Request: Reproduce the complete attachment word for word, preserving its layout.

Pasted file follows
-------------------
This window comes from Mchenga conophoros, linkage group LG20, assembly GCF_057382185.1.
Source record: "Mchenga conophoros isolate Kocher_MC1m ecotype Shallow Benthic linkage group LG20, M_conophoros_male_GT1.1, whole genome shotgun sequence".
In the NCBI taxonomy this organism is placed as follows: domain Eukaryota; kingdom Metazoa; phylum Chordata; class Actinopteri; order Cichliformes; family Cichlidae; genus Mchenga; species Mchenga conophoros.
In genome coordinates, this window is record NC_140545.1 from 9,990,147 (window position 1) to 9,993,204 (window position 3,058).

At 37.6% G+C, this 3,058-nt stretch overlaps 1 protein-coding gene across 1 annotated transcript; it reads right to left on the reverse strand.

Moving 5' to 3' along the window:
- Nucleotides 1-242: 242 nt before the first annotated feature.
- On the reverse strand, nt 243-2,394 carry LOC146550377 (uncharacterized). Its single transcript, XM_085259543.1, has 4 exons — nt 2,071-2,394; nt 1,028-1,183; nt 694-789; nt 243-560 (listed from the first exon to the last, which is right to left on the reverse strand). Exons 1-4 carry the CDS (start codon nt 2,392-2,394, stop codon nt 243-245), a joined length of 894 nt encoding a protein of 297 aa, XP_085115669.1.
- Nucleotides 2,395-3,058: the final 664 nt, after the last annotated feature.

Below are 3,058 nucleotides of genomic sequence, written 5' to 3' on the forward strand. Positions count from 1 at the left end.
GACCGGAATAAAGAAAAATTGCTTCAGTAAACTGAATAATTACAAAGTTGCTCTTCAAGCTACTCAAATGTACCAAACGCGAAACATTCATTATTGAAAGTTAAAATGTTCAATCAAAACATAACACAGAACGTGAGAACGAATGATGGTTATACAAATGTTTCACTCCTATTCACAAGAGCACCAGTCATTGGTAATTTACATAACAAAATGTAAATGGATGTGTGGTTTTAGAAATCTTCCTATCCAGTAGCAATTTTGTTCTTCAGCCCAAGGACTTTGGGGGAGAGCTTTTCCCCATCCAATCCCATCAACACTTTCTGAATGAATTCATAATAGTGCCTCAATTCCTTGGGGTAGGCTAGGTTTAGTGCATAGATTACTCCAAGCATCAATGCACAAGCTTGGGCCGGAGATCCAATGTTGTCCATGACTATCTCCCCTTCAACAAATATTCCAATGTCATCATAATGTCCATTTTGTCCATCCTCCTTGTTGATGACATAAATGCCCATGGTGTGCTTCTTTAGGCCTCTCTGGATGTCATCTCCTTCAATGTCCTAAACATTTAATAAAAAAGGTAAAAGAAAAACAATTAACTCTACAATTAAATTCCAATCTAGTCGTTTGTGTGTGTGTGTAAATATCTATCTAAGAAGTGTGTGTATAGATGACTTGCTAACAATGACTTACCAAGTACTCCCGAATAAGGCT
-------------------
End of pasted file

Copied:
This window comes from Mchenga conophoros, linkage group LG20, assembly GCF_057382185.1.
Source record: "Mchenga conophoros isolate Kocher_MC1m ecotype Shallow Benthic linkage group LG20, M_conophoros_male_GT1.1, whole genome shotgun sequence".
In the NCBI taxonomy this organism is placed as follows: domain Eukaryota; kingdom Metazoa; phylum Chordata; class Actinopteri; order Cichliformes; family Cichlidae; genus Mchenga; species Mchenga conophoros.
In genome coordinates, this window is record NC_140545.1 from 9,990,147 (window position 1) to 9,993,204 (window position 3,058).

At 37.6% G+C, this 3,058-nt stretch overlaps 1 protein-coding gene across 1 annotated transcript; it reads right to left on the reverse strand.

Moving 5' to 3' along the window:
- Nucleotides 1-242: 242 nt before the first annotated feature.
- On the reverse strand, nt 243-2,394 carry LOC146550377 (uncharacterized). Its single transcript, XM_085259543.1, has 4 exons — nt 2,071-2,394; nt 1,028-1,183; nt 694-789; nt 243-560 (listed from the first exon to the last, which is right to left on the reverse strand). Exons 1-4 carry the CDS (start codon nt 2,392-2,394, stop codon nt 243-245), a joined length of 894 nt encoding a protein of 297 aa, XP_085115669.1.
- Nucleotides 2,395-3,058: the final 664 nt, after the last annotated feature.

Below are 3,058 nucleotides of genomic sequence, written 5' to 3' on the forward strand. Positions count from 1 at the left end.
GACCGGAATAAAGAAAAATTGCTTCAGTAAACTGAATAATTACAAAGTTGCTCTTCAAGCTACTCAAATGTACCAAACGCGAAACATTCATTATTGAAAGTTAAAATGTTCAATCAAAACATAACACAGAACGTGAGAACGAATGATGGTTATACAAATGTTTCACTCCTATTCACAAGAGCACCAGTCATTGGTAATTTACATAACAAAATGTAAATGGATGTGTGGTTTTAGAAATCTTCCTATCCAGTAGCAATTTTGTTCTTCAGCCCAAGGACTTTGGGGGAGAGCTTTTCCCCATCCAATCCCATCAACACTTTCTGAATGAATTCATAATAGTGCCTCAATTCCTTGGGGTAGGCTAGGTTTAGTGCATAGATTACTCCAAGCATCAATGCACAAGCTTGGGCCGGAGATCCAATGTTGTCCATGACTATCTCCCCTTCAACAAATATTCCAATGTCATCATAATGTCCATTTTGTCCATCCTCCTTGTTGATGACATAAATGCCCATGGTGTGCTTCTTTAGGCCTCTCTGGATGTCATCTCCTTCAATGTCCTAAACATTTAATAAAAAAGGTAAAAGAAAAACAATTAACTCTACAATTAAATTCCAATCTAGTCGTTTGTGTGTGTGTGTAAATATCTATCTAAGAAGTGTGTGTATAGATGACTTGCTAACAATGACTTACCAAGTACTCCCGAATAAGGCT